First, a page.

* France’s Credit Mutuel has started using IBM Watson virtual assistance technology to help the bank’s advisors better engage with consumers when selling car and housing insurance and a range of savings and investments products.

* Australia’s UBank is using a bot called Robochat to help home buyers and refinancing applicants complete their online home loan applications.

* DBS, Singapore’s largest bank, is one of a number of banks using a conversational AI chat platform developed by the American startup Kasisto.

On its own, a financial institution’s raw data is not enough to drive intelligent conversations and actionable recommendations. Kasisto has launched a service that, thanks to AI, ensures that disparate and often uncategorized data is continually augmented and enriched so its chatbot’s conversational engine can leverage the high-quality data, understand users and generate a customized, personalized, contextual response in the way people actually speak and text with one another.

Kasisto says its AI chatbot is taking data analysis to the next level by creating data-driven triggers based on patterns and events which are used by the conversational engine to offer proactive recommendations, contextual promotions and real-time notifications, helping financial institutions increase engagement and conversion in entirely new ways. Examples include:

· Proactively asking customers if they want to set a travel alert on a credit card after they make an airline purchase, and walking them through the process of creating the alert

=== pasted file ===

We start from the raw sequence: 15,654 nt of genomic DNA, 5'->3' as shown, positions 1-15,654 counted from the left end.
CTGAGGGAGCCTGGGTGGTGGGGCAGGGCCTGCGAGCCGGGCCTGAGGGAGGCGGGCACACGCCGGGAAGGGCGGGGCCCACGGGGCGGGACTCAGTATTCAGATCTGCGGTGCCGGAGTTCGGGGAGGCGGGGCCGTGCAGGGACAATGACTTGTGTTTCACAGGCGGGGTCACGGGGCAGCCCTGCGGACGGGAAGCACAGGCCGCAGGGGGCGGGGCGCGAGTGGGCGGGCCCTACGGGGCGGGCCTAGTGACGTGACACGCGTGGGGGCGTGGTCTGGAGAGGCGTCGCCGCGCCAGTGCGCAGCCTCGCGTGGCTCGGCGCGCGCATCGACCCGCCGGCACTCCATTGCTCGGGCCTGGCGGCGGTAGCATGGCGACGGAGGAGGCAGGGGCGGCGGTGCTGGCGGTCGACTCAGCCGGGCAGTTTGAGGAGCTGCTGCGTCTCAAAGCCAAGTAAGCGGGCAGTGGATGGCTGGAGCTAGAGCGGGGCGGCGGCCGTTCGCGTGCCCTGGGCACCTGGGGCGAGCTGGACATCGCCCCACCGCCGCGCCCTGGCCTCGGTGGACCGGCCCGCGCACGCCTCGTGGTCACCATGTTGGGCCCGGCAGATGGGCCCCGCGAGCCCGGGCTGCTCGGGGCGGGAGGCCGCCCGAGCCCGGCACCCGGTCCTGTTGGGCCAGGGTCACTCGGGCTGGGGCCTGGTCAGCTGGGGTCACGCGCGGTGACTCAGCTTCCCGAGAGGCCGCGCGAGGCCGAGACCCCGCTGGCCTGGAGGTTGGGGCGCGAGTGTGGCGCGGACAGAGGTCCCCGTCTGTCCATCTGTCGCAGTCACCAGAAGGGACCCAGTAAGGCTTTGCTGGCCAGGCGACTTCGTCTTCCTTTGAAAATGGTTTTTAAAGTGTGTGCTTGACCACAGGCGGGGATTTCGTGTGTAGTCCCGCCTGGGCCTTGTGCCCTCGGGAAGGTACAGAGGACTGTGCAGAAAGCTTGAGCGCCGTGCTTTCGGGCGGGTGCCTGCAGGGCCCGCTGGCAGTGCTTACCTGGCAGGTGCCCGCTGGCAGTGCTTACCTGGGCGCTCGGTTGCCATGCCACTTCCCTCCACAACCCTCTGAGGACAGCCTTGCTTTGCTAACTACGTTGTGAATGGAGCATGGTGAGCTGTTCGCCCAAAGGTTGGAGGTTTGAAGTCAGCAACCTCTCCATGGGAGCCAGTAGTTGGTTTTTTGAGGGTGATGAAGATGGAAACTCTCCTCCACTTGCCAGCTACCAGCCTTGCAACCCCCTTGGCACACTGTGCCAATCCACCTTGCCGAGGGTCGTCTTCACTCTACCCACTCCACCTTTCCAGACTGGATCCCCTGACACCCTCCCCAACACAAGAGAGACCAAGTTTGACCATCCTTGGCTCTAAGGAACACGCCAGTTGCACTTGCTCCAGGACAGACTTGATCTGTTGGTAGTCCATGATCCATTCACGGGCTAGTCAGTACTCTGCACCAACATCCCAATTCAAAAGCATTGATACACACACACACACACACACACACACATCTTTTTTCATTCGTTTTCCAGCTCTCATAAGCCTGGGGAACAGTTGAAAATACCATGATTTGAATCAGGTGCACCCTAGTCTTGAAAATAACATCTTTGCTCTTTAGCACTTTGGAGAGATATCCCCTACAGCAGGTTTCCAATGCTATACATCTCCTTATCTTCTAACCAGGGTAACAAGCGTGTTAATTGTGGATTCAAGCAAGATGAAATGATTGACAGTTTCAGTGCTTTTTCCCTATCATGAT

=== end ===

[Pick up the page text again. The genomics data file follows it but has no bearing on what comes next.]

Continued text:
· Suggesting that customers move money from their savings accounts to checking to cover bills that are due soon.

· Informing a customer about a credit card benefit, like an extended warranty, after a large purchase at an electronics store.

· Notifying customers when a goal is achieved, like eating out less, and recommending that they open savings accounts.

Banks would do well not to wait to organize and parse customer data and use it to establish better, more personalized services, says IBM’s Wagle. Due to new open-banking regulations that go into effect next year, banks have to make data about customers available to aggregators if the client gives permission.

“A lot of those aggregators will be using AI to get insights from that information in order to sell different services to the customers, “ says Wagle. So if banks don’t do it, the fintechs will.

Will Banks Become Data Brokers?

Digital identity, data management and data privacy — key components of the Internet of Things — represent an opportunity for banks to diversify, says Wagle. In the Internet of Things people, devices and the software powering services will each be given a digital identity.

There is a need for a trusted entity to manage these digital IDs and develop a way for consumers to share data while maintaining control.